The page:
This ia Part 2 of How to Buy Used Cars for Students in USA
In Part 1, we looked at
- Why Used Car
- Used Car Requirements
- Car Facts
- Car Price estimator
Searching for Used cars
This is by far the lengthiest and painful phase unless you already have a known and trust worthy seller.
Some of the places where I looked for is Swap sheets in local bank or credit union websites, newspapers, dealer websites and finally in Craigslist (in my and neighboring cities).
Most of these sites would allow you to shortlist based on cost, make, mileage etc and would sort them by date.
Depending on the city you are in and depending on the economy (the time you read this article) cars might be selling quickly or slowly.
There is no way to know without making calls and visits.
I made a spread sheet with columns like car name (year make model), cost, condition, location, URL, comment, estimator pricing, reliability, contact, final notes.
It greatly helped me stay organized.
Once I find a car interesting, I would visit the auto website to see the picture, find the specs, reliability, fuel economy and finally get an estimate of their worth.
Only if I find all suitable and if the owner is asking a fair price I would call him/her and take it forward.
You can deal with about 5 different parties at the same time and be not overwhelmed.
Visiting a car and test driving
Judging a car from test driving it is an art that you gain with experience.
Yet those who love cars and would naturally love to do that. I would research about every single car that I decide to visit before hand.
I would carry a small note with each page dedicated for that car.
I would fill up questions to quiz the seller.
Questions to Ask Seller
About actual mileage, condition, oil change habit, any known malfunctions, any repairs recently made, any repairs due, condition of tires, whether heat and ac is working, amount of rust, title status – clean / salvaged / rebuilt, the asking price and any car specific notes.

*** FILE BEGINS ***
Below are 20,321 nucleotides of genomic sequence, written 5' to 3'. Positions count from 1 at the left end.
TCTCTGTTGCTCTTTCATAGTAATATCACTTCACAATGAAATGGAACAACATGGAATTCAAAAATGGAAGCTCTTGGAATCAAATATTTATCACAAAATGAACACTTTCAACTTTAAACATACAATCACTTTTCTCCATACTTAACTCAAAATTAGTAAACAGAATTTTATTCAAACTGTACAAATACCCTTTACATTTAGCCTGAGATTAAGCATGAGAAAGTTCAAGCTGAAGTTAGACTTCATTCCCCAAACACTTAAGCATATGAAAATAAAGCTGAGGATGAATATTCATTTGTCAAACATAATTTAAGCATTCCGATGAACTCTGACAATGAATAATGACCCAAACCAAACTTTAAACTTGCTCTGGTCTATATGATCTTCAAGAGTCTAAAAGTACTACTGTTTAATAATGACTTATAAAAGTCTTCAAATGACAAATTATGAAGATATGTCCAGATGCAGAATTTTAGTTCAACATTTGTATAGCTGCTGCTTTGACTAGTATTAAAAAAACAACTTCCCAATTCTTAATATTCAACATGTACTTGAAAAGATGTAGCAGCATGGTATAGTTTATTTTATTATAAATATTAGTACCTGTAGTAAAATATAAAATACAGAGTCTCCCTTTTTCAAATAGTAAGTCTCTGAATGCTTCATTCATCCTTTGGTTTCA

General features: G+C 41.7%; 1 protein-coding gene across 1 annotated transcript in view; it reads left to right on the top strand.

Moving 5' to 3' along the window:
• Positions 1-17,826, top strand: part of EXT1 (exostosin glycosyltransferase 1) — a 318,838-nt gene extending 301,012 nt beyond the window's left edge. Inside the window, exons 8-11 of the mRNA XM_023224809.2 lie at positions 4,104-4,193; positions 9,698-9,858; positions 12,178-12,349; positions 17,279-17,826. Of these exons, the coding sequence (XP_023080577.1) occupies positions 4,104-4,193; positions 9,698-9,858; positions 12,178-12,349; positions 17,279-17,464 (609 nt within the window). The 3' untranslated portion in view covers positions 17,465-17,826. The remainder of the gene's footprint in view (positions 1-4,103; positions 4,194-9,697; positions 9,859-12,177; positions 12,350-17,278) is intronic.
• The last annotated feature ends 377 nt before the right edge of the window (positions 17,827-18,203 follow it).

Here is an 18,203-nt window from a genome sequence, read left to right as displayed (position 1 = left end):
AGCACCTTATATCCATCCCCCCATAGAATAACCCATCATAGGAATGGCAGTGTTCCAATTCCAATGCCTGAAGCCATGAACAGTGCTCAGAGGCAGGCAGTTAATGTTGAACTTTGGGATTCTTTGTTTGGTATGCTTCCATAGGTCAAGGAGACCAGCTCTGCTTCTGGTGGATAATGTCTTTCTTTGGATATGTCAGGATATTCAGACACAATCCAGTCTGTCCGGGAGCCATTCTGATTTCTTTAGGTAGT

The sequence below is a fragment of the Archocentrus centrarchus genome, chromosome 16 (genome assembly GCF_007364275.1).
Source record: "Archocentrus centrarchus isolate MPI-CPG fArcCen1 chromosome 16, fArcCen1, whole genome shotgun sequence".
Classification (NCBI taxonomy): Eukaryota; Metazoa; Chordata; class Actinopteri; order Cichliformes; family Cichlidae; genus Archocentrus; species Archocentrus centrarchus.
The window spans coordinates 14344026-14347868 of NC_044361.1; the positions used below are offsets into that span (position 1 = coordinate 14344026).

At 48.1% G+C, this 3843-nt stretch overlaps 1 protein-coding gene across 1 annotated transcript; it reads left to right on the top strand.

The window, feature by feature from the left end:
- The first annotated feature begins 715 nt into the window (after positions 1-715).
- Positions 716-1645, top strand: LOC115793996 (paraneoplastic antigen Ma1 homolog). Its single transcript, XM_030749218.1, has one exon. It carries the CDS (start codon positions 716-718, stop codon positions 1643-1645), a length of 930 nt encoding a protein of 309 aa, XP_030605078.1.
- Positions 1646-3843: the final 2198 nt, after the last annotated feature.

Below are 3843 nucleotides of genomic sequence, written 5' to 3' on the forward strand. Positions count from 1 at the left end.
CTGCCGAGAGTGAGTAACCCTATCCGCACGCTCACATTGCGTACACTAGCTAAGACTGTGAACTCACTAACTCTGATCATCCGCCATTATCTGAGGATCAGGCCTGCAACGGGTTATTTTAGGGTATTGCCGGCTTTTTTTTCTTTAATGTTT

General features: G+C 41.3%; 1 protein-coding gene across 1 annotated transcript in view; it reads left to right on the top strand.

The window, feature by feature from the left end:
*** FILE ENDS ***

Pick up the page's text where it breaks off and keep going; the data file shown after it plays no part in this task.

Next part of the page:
Depending on the seller they might or might not allow you to drive on highways etc. While test driving I would roll down the windows and listen to the engine sound, any noise while transitioning from one gear to another and whether all lighting and electronics work.
It is wise to bring one of your friends along. He/she can spot the facts that you missed and also he/she can engage the seller in conversation while you examine the car in detail.
Once you like it, get the VIN (vehicle Id number) number of the car and check for details.
Finally if everything works out, get permission to take the car to a mechanic to find if any major faults exist and the cost of repairs.
Buying your car
Once you get the diagnostics from the mechanic, try to bargain the price.
Use your knowledge from estimator pricing, talk on the cost of repairs needed and settle for a fair price.
Next decide on mode of payment (check, money order, direct deposit or cash). After you make payment, get the title from the owner. For cars registered after 2005 (not made after 2005, registered by the owner) the backside of the title has odometer and damage disclosure statements.
You and the owner has to fill and sign them up. For older registrations, download those forms from your state’s DMV website.
Most sellers would ask you to sign in a ‘Bill of sale’ form that they would type themselves.
It would generally say that you are buying this car from so and so for this cost and that the car is as-is, meaning there is no warranty. Once you sign it have a copy for yourselves.
The owner would remove the license plate (number plate) and hand over the car. Get all the keys for the car at that time. Although it is illegal to drive without license plate, you are allowed for short distances if you have the title in hand.
Take the title (and other papers if older than 2005) asap to the DMV office and register the car in your name. You would have to pay for registration fee (which can be calculated from your state’s DMV website)
Next find the bare minimum insurance requirements for your state.
Get quotes for free from insurance websites and decide on the best one for you.
You might settle for the minimum or add packages like road side assistance depending on your need.
And thats it, you are all set. Keep a the registration paper and insurance card (one copy of it) in your glove compartment of the car.
Store the title safely elsewhere. Drive your car safely and happily. After a while I would write about caring for your car.
Notes from HSB
Couple of suggestions
- I would shop for used car insurance after once you have narrowed down the car
- Sometimes Car insurance will be very high (due to driving history)
- If deal is reached, I will buy the car insurance, then get the car from seller.
- I wouldn’t risk driving without insurance from seller to your home.
Overall, its complete and Ultimate Used Car buying guide for students. You have covered everything a student would need to know to buy a used car.
Thanks for providing detailed write up and looking forward for your car maintenance post.